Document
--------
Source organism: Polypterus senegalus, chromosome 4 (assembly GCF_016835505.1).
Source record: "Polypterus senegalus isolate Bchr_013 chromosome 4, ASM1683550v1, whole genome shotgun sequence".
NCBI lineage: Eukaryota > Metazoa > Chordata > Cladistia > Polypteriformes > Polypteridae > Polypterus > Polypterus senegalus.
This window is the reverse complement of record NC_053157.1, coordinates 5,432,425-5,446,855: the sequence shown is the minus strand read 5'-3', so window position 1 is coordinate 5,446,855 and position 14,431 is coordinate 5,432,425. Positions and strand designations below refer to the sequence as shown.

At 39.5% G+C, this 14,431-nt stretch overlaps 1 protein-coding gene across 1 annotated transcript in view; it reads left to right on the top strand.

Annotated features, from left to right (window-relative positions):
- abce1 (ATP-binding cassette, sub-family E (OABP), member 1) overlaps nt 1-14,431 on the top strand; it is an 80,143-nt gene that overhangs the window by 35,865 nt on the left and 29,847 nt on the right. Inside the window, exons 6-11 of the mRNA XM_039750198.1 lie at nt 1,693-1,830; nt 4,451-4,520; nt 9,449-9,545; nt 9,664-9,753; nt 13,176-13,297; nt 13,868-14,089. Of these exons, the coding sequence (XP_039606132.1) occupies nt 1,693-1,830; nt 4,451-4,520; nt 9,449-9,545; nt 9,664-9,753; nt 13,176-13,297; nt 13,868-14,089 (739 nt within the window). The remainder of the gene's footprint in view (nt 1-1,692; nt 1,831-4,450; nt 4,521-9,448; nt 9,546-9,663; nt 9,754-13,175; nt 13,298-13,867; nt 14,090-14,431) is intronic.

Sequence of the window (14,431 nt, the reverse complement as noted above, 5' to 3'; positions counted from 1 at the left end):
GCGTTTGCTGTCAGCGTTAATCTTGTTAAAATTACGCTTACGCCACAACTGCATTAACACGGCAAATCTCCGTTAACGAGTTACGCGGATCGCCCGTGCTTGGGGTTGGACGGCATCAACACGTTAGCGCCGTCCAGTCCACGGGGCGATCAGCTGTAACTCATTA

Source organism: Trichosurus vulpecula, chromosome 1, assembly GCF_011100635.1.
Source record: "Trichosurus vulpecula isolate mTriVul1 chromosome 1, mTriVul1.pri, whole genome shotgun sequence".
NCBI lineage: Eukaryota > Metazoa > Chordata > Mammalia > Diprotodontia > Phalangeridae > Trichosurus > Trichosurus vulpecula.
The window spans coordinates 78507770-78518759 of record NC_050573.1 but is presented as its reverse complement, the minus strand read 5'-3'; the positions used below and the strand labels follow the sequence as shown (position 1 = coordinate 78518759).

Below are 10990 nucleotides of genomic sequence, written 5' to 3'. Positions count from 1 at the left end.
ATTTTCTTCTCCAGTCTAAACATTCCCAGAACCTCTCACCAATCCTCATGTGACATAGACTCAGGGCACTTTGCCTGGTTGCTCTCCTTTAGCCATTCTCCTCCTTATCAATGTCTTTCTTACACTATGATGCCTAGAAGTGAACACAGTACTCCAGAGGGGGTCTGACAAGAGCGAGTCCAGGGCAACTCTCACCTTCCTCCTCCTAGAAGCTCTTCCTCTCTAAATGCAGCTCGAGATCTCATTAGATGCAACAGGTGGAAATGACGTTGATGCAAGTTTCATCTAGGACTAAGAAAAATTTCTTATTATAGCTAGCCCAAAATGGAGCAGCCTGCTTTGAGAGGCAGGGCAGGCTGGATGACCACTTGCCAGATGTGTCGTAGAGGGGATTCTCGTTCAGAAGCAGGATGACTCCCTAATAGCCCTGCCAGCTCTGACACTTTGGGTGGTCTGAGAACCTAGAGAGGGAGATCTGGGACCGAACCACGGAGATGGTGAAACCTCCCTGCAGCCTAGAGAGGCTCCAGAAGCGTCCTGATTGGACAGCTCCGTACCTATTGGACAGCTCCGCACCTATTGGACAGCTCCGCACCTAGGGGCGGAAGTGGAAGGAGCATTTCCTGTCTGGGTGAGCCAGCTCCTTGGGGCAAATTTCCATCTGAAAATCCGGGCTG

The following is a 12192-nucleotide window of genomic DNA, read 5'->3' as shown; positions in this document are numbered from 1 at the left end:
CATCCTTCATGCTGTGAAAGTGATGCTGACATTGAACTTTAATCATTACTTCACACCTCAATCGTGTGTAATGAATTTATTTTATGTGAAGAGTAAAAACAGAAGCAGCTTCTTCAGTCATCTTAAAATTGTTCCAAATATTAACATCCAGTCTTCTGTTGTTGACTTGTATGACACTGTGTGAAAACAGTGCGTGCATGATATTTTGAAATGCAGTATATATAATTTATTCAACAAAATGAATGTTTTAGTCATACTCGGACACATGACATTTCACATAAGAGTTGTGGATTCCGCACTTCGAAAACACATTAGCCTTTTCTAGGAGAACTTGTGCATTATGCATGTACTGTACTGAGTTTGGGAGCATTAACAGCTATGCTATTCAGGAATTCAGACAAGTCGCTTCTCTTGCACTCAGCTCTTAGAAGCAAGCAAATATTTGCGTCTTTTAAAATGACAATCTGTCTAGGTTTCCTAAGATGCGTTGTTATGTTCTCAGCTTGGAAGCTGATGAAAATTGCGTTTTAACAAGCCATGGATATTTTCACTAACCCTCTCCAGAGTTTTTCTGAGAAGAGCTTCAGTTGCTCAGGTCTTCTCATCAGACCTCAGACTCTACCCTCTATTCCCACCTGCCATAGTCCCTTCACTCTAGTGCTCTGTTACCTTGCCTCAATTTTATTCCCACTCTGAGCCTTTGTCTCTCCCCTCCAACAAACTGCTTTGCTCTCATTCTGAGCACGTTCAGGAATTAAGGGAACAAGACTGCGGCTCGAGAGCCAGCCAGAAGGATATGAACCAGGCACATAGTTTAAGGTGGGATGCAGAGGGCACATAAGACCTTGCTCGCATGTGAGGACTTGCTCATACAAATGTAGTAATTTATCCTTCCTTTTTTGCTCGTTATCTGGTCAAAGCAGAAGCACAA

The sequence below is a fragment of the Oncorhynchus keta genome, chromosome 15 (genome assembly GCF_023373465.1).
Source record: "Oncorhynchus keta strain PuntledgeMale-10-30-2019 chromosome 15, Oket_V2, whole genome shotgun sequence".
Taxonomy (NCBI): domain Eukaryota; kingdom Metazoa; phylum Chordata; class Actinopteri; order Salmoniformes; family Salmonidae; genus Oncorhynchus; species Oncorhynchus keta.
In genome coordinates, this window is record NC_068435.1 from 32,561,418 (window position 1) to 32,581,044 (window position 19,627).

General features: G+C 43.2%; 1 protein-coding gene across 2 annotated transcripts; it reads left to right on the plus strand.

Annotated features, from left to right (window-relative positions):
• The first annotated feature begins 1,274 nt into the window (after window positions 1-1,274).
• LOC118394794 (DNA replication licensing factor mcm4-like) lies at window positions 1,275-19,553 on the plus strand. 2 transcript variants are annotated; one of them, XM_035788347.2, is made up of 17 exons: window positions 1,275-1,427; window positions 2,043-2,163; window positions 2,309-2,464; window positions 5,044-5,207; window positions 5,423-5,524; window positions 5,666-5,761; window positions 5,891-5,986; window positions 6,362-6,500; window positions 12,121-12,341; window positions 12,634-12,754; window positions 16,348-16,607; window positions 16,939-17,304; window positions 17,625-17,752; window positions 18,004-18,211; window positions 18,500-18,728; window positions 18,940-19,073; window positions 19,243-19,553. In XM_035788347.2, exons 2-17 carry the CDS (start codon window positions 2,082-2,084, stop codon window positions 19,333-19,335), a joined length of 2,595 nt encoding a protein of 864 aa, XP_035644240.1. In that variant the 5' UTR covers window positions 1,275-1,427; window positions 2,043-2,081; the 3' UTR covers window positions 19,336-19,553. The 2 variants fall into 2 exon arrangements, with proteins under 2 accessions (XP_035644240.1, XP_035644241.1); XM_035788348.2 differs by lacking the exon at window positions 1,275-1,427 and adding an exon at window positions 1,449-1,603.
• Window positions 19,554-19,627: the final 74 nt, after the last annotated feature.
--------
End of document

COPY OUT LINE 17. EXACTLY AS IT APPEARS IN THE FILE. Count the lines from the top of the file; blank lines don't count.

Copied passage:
CATCCTTCATGCTGTGAAAGTGATGCTGACATTGAACTTTAATCATTACTTCACACCTCAATCGTGTGTAATGAATTTATTTTATGTGAAGAGTAAAAACAGAAGCAGCTTCTTCAGTCATCTTAAAATTGTTCCAAATATTAACATCCAGTCTTCTGTTGTTGACTTGTATGACACTGTGTGAAAACAGTGCGTGCATGATATTTTGAAATGCAGTATATATAATTTATTCAACAAAATGAATGTTTTAGTCATACTCGGACACATGACATTTCACATAAGAGTTGTGGATTCCGCACTTCGAAAACACATTAGCCTTTTCTAGGAGAACTTGTGCATTATGCATGTACTGTACTGAGTTTGGGAGCATTAACAGCTATGCTATTCAGGAATTCAGACAAGTCGCTTCTCTTGCACTCAGCTCTTAGAAGCAAGCAAATATTTGCGTCTTTTAAAATGACAATCTGTCTAGGTTTCCTAAGATGCGTTGTTATGTTCTCAGCTTGGAAGCTGATGAAAATTGCGTTTTAACAAGCCATGGATATTTTCACTAACCCTCTCCAGAGTTTTTCTGAGAAGAGCTTCAGTTGCTCAGGTCTTCTCATCAGACCTCAGACTCTACCCTCTATTCCCACCTGCCATAGTCCCTTCACTCTAGTGCTCTGTTACCTTGCCTCAATTTTATTCCCACTCTGAGCCTTTGTCTCTCCCCTCCAACAAACTGCTTTGCTCTCATTCTGAGCACGTTCAGGAATTAAGGGAACAAGACTGCGGCTCGAGAGCCAGCCAGAAGGATATGAACCAGGCACATAGTTTAAGGTGGGATGCAGAGGGCACATAAGACCTTGCTCGCATGTGAGGACTTGCTCATACAAATGTAGTAATTTATCCTTCCTTTTTTGCTCGTTATCTGGTCAAAGCAGAAGCACAA